I can’t remember a time when I was NOT hooked on performing. My Mama played ‘Let’s pretend’ with my sister and me in the kitchen back when I was four and five years old and I loved it. I was cast as the third good fairy in The Sleeping Beauty in third grade; that was […]
Review: Bloomsday at Washington Stage Guild
Are there any two more painful and provocative words in the English language than “what if”? Steven Dietz’s Bloomsday is a sensitive time-bending romance looking at one consequential day when a 20-year-old American tourist meets an Irish lass in Dublin in this Washington Stage Guild area premiere Both are haunted over the next 35 years […]
7 upcoming plays which are about to tell us where we lost our humanity and where we can find it again.
Tim Treanor was asked to recommend 7 plays for the lecture DC Theatre Season 2020 held January 14 in the Smithsonian’s S. Dillon Ripley Center. Since we’ve had several requests for his remarks, we publish it here, along with our thanks to the other critics Chris Klimek (Washington City Paper),Nicole Hertvik (DC Metro Theater Arts) […]
Review: Hard Times from Washington Stage Guild
With steam wafting from the factories painted across the backdrop of Washington Stage Guild’s production of Hard Times, it doesn’t take long before issues about industry and social progress take center stage. Hard Times by Charles Dickens considers the importance of pragmatism and facts and the rise of capitalism while grappling with the reality of […]
Review: George Bernard Shaw’s Candida at Washington Stage Guild
Ruminations about love and passion abound in George Bernard Shaw’s Candida. Written and first performed in a past century (1898), questions of what makes a successful marriage feel right at home today with top notched actors exploring the witty interchanges in the context of Victorian propriety. It’s telling that the title character is one of […]
Until Candida at WSG, this married couple had given up hope of ever performing on the same stage.
The Washington Stage Guild, renowned for its delightful stagings of “house playwright” George Bernard Shaw, kicks off its 2019-20 season with one of his earliest comedies, Candida, directed by Laura Giannarelli, Sept. 26 through Oct. 20. Married couple Emelie Faith Thompson and Nathan Whitmer, take on the roles of wife and husband Candida and Reverend […]
Review: Resolving Hedda, whip-smart and hilarious
“We’re in a strange relationship with our fiction, you see,” Warren Ellis, the English comic-book writer, novelist, and screenwriter, once wrote. “Sometimes we fear it’s taking us over, sometimes we beg to be taken over by it… and sometimes we want to see what’s inside it.” In Jon Klein’s Resolving Hedda, currently being brought to […]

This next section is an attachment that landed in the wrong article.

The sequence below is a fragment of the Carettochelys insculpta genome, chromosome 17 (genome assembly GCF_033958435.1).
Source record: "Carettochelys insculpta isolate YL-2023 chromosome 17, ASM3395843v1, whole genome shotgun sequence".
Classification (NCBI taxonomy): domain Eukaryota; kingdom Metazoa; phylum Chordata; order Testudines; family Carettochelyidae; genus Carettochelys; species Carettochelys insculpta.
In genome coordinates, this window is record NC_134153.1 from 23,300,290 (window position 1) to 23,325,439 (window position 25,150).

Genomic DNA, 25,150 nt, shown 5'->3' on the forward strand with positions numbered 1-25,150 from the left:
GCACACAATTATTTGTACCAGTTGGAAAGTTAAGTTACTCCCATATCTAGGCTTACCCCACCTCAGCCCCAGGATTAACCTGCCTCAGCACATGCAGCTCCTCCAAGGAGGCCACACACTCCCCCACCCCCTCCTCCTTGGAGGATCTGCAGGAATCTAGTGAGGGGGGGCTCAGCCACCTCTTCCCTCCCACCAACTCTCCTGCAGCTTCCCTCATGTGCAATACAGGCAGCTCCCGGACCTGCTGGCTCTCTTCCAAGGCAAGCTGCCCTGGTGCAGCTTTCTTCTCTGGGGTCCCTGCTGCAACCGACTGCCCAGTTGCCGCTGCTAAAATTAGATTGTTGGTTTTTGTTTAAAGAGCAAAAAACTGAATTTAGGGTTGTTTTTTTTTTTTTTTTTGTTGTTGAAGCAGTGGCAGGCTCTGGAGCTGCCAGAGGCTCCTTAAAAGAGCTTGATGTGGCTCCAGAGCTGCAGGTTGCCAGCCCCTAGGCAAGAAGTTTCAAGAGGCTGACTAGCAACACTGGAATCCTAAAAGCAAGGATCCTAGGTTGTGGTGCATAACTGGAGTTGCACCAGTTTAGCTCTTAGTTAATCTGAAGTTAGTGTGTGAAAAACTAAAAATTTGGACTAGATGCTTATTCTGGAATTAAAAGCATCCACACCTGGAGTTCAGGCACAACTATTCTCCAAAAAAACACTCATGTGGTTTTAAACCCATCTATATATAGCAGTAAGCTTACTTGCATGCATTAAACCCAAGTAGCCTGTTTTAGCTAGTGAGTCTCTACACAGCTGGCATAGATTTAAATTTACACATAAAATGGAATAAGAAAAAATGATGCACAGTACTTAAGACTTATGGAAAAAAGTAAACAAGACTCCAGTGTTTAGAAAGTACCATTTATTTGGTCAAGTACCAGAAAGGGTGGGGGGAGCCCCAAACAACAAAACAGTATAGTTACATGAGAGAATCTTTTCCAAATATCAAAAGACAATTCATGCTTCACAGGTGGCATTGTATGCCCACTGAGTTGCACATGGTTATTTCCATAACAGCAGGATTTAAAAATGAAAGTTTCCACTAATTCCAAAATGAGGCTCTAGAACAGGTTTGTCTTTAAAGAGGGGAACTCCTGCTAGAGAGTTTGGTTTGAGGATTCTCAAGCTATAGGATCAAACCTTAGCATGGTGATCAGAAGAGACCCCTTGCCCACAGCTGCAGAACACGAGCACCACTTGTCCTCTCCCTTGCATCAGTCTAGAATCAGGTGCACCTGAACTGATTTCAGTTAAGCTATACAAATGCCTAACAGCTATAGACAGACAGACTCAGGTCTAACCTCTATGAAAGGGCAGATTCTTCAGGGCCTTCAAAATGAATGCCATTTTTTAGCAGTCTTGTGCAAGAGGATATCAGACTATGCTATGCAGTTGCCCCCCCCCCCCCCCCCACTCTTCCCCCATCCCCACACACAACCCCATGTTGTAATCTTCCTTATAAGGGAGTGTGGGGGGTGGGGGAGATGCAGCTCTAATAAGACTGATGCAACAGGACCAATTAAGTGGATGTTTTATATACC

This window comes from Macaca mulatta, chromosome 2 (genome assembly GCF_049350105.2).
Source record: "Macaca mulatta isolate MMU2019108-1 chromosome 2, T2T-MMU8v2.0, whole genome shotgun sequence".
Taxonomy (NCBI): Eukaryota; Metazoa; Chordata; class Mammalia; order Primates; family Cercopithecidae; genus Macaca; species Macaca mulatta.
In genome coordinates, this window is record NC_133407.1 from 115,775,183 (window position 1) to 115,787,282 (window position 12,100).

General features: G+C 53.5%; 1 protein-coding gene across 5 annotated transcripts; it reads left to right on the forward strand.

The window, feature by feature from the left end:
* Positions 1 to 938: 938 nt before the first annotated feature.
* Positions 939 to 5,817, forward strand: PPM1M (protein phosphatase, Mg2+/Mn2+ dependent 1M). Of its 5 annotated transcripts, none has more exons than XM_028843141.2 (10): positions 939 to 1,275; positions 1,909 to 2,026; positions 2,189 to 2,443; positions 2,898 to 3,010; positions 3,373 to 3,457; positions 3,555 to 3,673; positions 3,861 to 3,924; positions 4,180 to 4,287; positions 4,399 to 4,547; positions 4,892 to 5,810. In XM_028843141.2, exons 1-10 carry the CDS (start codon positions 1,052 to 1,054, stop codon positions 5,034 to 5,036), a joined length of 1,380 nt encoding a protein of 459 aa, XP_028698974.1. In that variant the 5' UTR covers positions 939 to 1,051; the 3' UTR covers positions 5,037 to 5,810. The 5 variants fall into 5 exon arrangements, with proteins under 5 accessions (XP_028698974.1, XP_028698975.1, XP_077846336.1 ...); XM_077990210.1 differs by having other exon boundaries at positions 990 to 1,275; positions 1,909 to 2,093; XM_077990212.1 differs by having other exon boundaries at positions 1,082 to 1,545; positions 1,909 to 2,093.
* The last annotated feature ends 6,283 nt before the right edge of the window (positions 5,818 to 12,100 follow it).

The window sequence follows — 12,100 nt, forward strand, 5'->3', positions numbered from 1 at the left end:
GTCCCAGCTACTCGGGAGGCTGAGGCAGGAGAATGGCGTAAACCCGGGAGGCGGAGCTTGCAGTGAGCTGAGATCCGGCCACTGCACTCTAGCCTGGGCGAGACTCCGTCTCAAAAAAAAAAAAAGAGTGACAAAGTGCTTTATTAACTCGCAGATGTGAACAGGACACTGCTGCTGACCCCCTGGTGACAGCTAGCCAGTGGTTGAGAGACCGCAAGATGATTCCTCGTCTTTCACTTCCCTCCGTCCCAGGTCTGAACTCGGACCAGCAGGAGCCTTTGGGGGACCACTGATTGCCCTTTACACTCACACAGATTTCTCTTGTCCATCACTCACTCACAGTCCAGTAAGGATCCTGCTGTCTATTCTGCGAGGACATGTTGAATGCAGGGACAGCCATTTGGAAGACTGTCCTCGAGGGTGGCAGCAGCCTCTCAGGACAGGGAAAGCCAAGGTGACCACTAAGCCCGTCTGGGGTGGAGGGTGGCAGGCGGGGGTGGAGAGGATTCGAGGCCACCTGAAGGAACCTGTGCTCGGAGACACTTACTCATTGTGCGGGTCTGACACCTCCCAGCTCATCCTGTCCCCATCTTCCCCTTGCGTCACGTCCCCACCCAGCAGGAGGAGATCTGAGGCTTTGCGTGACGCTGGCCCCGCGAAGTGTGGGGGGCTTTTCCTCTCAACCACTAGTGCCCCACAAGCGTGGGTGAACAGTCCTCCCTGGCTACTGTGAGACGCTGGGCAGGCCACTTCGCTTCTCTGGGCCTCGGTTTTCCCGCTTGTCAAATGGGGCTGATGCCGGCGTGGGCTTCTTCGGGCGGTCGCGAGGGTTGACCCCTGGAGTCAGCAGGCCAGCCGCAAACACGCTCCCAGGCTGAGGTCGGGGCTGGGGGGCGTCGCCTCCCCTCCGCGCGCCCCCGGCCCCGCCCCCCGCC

Gulf View Drive review at Washington Stage Guild. Masterful.
For Washington Stage Guild patrons, the downtown theatre company’s current production offers a bit of closure. After introducing DC audiences to a complicated young couple in Last Train to Nibroc in 2017, the Guild presented the follow up play See Rock City last year. Now May and Raleigh return for the Nibroc Trilogy’s final chapter, […]
Programs created in Tricia McCauley’s honor keep her memory alive
This holiday season is a time of celebration. It celebrates the possibility of hope, it celebrates redemption, it celebrates generosity of spirit, it celebrates the triumph of light over darkness. For many in our area, there is a sadness and a poignancy to the season as well. It was two years ago this Christmas that […]
Review: All Save One, a new comedy with a touch of Coward
It’s no shock that Hollywood is full of secrets. In the era of #MeToo, it’s clear that much is hidden from the public under a facade of glamour and glitz. Though it takes place during the 1950s, All Save One digs into what’s hidden through the comedic banter of its characters, exposing the pressures and […]
Review: Summerland, Civil War spirits or hoaxes
Washington Stage Guild’s Summerland serves up spirits from the next world but fails to make much of the play’s unusual post-Civil War subject and its fascinating antagonist. Shortly after the Civil War, America saw a revitalization of Spiritualism, the loosely defined belief that the spirits of the dead can be contacted by the living, especially with […]
Washington Stage Guild foregoes Shaw for a season of regional and world premieres
Washington Stage Guild, well known as the premier DC producer of the works of George Bernard Shaw, won’t be producing any of the master’s plays this year. Instead, it will serve up four contemporary plays about days gone by, including the concluding episode of Arlene Hutton’s Nibroc trilogy.
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